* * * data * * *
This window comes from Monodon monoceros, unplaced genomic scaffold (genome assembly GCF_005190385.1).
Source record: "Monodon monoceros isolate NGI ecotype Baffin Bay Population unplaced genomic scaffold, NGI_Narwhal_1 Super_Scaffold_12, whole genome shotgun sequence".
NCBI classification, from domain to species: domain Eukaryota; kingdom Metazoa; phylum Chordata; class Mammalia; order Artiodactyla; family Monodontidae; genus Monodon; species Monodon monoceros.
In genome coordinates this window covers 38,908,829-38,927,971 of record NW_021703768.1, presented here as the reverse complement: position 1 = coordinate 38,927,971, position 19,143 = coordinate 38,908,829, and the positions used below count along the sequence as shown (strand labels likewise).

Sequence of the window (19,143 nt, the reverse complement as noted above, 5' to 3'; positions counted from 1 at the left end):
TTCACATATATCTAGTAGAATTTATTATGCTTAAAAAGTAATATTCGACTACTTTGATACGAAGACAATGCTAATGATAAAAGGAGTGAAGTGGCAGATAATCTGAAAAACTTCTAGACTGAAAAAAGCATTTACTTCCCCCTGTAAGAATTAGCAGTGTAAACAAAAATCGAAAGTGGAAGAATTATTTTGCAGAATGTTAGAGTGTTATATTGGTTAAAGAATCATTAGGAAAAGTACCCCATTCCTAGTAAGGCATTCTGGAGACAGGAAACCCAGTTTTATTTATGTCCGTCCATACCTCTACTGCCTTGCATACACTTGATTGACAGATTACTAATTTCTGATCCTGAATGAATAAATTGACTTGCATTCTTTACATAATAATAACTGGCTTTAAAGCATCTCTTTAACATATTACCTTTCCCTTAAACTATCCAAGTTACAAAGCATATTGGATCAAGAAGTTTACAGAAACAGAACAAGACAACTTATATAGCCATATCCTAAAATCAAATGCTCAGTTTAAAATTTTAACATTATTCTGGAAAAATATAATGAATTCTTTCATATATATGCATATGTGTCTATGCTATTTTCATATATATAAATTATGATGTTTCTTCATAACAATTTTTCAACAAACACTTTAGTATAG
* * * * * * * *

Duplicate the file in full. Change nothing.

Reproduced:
This window comes from Monodon monoceros, unplaced genomic scaffold (genome assembly GCF_005190385.1).
Source record: "Monodon monoceros isolate NGI ecotype Baffin Bay Population unplaced genomic scaffold, NGI_Narwhal_1 Super_Scaffold_12, whole genome shotgun sequence".
NCBI classification, from domain to species: domain Eukaryota; kingdom Metazoa; phylum Chordata; class Mammalia; order Artiodactyla; family Monodontidae; genus Monodon; species Monodon monoceros.
In genome coordinates this window covers 38,908,829-38,927,971 of record NW_021703768.1, presented here as the reverse complement: position 1 = coordinate 38,927,971, position 19,143 = coordinate 38,908,829, and the positions used below count along the sequence as shown (strand labels likewise).

Sequence of the window (19,143 nt, the reverse complement as noted above, 5' to 3'; positions counted from 1 at the left end):
TTCACATATATCTAGTAGAATTTATTATGCTTAAAAAGTAATATTCGACTACTTTGATACGAAGACAATGCTAATGATAAAAGGAGTGAAGTGGCAGATAATCTGAAAAACTTCTAGACTGAAAAAAGCATTTACTTCCCCCTGTAAGAATTAGCAGTGTAAACAAAAATCGAAAGTGGAAGAATTATTTTGCAGAATGTTAGAGTGTTATATTGGTTAAAGAATCATTAGGAAAAGTACCCCATTCCTAGTAAGGCATTCTGGAGACAGGAAACCCAGTTTTATTTATGTCCGTCCATACCTCTACTGCCTTGCATACACTTGATTGACAGATTACTAATTTCTGATCCTGAATGAATAAATTGACTTGCATTCTTTACATAATAATAACTGGCTTTAAAGCATCTCTTTAACATATTACCTTTCCCTTAAACTATCCAAGTTACAAAGCATATTGGATCAAGAAGTTTACAGAAACAGAACAAGACAACTTATATAGCCATATCCTAAAATCAAATGCTCAGTTTAAAATTTTAACATTATTCTGGAAAAATATAATGAATTCTTTCATATATATGCATATGTGTCTATGCTATTTTCATATATATAAATTATGATGTTTCTTCATAACAATTTTTCAACAAACACTTTAGTATAG